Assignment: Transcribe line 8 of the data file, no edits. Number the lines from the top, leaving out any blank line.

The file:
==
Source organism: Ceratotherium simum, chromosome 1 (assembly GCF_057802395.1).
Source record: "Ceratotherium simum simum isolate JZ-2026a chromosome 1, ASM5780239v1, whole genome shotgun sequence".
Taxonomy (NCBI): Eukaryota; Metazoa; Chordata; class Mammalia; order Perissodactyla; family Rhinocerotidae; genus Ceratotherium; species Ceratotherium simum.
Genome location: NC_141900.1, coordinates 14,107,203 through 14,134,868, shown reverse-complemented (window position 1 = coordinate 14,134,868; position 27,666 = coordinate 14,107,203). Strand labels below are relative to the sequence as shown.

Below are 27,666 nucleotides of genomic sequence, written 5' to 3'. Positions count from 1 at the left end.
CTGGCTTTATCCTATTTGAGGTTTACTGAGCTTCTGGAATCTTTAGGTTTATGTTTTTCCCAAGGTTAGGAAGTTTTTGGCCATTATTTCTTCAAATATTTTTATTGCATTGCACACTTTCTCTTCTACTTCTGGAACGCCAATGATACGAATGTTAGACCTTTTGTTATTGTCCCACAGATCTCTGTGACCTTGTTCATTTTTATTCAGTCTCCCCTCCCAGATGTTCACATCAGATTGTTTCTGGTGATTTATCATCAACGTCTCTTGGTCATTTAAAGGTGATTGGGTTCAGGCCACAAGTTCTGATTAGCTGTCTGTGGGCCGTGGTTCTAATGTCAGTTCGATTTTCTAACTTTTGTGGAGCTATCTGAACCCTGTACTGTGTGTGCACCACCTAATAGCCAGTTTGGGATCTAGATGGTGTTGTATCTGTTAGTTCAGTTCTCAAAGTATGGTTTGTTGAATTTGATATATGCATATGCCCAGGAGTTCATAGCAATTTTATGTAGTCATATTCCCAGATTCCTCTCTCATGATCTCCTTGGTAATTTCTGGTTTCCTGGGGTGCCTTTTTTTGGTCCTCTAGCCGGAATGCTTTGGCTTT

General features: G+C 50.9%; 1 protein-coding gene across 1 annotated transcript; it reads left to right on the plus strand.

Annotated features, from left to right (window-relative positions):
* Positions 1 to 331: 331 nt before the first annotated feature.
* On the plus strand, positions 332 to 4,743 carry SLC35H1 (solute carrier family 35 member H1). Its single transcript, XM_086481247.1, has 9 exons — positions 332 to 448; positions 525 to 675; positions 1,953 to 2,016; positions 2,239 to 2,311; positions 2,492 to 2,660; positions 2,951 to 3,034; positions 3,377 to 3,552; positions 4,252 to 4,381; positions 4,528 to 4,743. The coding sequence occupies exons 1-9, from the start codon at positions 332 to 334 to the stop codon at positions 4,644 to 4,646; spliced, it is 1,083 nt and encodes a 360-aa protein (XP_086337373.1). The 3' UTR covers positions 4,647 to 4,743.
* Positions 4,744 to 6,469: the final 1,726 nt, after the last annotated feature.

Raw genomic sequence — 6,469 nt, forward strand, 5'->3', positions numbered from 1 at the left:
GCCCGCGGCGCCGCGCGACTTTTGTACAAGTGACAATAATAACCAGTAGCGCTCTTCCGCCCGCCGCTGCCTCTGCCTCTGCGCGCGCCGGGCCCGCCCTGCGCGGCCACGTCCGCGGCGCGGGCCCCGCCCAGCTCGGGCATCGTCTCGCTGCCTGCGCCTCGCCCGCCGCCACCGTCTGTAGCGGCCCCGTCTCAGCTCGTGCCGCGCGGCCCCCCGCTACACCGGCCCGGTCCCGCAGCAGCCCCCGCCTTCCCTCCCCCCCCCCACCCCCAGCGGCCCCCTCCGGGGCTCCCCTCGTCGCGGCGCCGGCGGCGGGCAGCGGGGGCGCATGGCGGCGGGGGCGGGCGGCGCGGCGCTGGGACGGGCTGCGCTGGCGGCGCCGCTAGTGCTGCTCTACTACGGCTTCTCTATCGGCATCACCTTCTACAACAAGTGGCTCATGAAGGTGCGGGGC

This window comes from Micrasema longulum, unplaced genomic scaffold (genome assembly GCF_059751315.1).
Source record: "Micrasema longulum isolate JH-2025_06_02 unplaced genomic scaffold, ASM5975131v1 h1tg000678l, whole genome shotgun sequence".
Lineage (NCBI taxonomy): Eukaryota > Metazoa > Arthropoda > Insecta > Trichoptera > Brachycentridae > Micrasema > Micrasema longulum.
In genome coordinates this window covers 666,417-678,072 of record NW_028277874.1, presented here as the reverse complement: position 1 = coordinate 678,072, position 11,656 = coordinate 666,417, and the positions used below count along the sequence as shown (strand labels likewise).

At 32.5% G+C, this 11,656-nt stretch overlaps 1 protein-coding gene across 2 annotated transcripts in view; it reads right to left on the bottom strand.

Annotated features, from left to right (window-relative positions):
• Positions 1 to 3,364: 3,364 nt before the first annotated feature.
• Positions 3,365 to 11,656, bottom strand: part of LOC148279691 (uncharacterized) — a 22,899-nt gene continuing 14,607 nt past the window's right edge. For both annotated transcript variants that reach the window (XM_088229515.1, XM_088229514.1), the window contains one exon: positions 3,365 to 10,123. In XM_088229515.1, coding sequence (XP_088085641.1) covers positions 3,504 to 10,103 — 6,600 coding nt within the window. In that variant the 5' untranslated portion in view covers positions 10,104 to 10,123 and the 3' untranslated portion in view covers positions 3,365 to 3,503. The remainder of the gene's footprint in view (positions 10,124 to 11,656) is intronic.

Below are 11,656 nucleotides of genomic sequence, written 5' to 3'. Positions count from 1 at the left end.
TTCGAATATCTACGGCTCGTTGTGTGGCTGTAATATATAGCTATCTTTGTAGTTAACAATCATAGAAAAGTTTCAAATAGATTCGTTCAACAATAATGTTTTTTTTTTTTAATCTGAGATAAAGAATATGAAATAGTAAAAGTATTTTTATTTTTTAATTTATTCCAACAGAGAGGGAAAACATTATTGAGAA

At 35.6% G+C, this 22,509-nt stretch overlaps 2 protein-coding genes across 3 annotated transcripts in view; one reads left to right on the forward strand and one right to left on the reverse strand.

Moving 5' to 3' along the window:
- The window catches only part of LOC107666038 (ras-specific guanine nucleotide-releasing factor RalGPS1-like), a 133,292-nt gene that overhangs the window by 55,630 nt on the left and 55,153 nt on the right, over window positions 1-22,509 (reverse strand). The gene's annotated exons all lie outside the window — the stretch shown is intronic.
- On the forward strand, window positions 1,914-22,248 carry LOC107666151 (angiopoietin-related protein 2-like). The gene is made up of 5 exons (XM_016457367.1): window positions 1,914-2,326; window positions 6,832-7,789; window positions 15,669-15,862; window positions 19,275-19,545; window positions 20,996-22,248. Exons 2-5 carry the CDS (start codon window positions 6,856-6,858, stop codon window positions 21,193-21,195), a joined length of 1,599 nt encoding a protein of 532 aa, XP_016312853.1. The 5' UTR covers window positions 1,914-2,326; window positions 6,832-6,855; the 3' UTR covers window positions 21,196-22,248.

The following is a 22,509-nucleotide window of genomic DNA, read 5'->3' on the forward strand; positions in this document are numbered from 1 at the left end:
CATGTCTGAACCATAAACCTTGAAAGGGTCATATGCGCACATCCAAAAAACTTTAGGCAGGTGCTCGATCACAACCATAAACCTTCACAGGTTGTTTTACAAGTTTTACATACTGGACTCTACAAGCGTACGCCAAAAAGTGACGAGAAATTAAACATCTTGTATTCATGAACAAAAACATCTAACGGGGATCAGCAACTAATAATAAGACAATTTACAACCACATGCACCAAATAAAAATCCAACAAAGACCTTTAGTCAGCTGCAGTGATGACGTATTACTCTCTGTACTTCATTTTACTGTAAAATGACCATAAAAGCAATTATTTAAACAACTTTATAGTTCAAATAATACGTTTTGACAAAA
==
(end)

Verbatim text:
Annotated features, from left to right (window-relative positions):